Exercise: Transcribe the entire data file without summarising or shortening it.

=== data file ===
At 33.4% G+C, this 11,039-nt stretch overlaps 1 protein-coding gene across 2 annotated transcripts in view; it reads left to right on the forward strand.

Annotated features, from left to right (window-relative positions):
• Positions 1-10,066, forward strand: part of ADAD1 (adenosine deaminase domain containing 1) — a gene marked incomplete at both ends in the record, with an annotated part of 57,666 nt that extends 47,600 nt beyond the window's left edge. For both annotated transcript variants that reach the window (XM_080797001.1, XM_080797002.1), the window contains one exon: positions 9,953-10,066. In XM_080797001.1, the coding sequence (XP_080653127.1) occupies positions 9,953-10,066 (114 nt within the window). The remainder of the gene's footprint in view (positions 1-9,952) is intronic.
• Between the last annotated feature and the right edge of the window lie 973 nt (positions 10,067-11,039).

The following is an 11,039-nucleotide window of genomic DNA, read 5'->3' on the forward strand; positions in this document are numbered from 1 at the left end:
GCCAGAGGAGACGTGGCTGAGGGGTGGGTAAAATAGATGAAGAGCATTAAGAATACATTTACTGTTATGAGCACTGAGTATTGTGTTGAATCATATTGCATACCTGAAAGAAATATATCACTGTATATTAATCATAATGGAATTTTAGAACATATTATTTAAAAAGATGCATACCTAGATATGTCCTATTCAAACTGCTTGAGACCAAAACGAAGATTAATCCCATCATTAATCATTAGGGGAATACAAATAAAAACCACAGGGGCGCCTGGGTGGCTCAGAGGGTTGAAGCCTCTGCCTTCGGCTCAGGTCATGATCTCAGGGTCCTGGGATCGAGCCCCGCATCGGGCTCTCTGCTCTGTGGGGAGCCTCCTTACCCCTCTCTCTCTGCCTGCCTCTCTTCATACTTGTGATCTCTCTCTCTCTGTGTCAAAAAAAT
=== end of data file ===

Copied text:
At 33.4% G+C, this 11,039-nt stretch overlaps 1 protein-coding gene across 2 annotated transcripts in view; it reads left to right on the forward strand.

Annotated features, from left to right (window-relative positions):
• Positions 1-10,066, forward strand: part of ADAD1 (adenosine deaminase domain containing 1) — a gene marked incomplete at both ends in the record, with an annotated part of 57,666 nt that extends 47,600 nt beyond the window's left edge. For both annotated transcript variants that reach the window (XM_080797001.1, XM_080797002.1), the window contains one exon: positions 9,953-10,066. In XM_080797001.1, the coding sequence (XP_080653127.1) occupies positions 9,953-10,066 (114 nt within the window). The remainder of the gene's footprint in view (positions 1-9,952) is intronic.
• Between the last annotated feature and the right edge of the window lie 973 nt (positions 10,067-11,039).

The following is an 11,039-nucleotide window of genomic DNA, read 5'->3' on the forward strand; positions in this document are numbered from 1 at the left end:
GCCAGAGGAGACGTGGCTGAGGGGTGGGTAAAATAGATGAAGAGCATTAAGAATACATTTACTGTTATGAGCACTGAGTATTGTGTTGAATCATATTGCATACCTGAAAGAAATATATCACTGTATATTAATCATAATGGAATTTTAGAACATATTATTTAAAAAGATGCATACCTAGATATGTCCTATTCAAACTGCTTGAGACCAAAACGAAGATTAATCCCATCATTAATCATTAGGGGAATACAAATAAAAACCACAGGGGCGCCTGGGTGGCTCAGAGGGTTGAAGCCTCTGCCTTCGGCTCAGGTCATGATCTCAGGGTCCTGGGATCGAGCCCCGCATCGGGCTCTCTGCTCTGTGGGGAGCCTCCTTACCCCTCTCTCTCTGCCTGCCTCTCTTCATACTTGTGATCTCTCTCTCTCTGTGTCAAAAAAAT